Did you know music often reflects the time and place in which it was written? Historians often look to music to learn more about a society and its culture.
This new Class Notes video from Classical MPR looks at the example of Zoltán Kodály's Dances of Galánta because it offers us insight about a time and place that was forever altered by the march of history. What's more, this Class Notes video combines lessons from social studies and music.
Zoltán Kodály was born in 1882, a time of great industrial and cultural change. His father worked as a station manager for the railway, and the young Kodály lived on a train line between Vienna and Budapest — in a town called Galánta — where he was exposed to the rhythms of Hungarian folk music. The music and its attendant dancing made a deep impression on the young Kodály, whose family enjoyed music, particularly classical.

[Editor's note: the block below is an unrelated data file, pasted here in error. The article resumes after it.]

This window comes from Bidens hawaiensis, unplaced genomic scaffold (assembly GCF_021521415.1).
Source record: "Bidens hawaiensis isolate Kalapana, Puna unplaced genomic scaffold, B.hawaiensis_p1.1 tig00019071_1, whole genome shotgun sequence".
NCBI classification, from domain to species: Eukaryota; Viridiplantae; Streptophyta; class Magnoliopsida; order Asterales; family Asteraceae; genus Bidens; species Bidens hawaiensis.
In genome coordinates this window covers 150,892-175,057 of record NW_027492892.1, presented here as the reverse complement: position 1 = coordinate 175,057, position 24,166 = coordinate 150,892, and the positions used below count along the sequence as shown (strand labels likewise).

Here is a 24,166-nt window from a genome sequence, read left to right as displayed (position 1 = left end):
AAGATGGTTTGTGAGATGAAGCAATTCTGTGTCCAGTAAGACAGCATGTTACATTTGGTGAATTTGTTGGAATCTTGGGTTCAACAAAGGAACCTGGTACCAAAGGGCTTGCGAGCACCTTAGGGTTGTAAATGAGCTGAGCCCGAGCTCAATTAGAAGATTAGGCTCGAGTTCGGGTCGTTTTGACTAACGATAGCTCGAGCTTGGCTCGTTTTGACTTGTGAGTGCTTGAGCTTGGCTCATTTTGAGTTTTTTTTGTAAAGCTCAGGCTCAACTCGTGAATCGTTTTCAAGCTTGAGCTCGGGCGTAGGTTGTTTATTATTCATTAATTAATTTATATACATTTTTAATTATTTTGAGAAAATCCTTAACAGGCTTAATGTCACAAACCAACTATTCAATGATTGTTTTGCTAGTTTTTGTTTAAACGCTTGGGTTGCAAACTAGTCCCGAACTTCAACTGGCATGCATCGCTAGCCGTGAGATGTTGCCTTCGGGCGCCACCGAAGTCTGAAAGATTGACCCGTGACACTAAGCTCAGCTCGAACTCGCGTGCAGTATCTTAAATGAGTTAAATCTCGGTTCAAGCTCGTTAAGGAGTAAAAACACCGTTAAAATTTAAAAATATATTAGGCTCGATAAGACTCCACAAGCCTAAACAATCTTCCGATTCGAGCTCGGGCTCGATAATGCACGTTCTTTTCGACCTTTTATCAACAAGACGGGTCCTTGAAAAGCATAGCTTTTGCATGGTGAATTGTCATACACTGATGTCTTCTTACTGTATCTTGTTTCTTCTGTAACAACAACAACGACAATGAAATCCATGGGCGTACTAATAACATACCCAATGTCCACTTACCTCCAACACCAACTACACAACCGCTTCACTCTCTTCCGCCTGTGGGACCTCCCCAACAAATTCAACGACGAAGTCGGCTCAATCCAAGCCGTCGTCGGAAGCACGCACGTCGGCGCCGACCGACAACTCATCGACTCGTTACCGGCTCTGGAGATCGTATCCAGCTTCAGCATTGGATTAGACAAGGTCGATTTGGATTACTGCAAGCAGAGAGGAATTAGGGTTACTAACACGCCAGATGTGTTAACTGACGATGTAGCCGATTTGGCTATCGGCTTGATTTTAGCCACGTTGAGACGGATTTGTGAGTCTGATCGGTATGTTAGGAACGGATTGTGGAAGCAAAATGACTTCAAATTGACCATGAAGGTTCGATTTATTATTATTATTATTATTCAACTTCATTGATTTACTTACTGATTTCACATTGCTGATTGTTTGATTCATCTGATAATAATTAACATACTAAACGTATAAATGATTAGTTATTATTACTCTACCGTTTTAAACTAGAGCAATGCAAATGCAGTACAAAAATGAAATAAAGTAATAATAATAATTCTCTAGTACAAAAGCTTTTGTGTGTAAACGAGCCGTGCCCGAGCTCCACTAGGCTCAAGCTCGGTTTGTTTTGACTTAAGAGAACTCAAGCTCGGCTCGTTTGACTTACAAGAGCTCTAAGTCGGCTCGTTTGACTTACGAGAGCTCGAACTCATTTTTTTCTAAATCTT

Kodály learned to play piano, violin and cello, and later trained as a composer. He wanted to preserve the music he heard as a child and, enabled by what was then new technology that allowed the recording of music, Kodály captured the sounds that so entranced him as a youngster. He then took that knowledge a step further by composing Dances of Galánta which blends traditional music with classical music.
Two world wars consumed much of Europe, and the culture of Kodály's youth changed significantly. The traditional folk music Kodály loved may well have been lost had it not been for the work of the composer.
Kodály himself got very involved in music education, encouraging that music be taught in a way that it makes students "thirsty" for music — "a thirst that will last a lifetime."
To view more Class Notes™ videos, go here.
Standards-based curriculum for this video:
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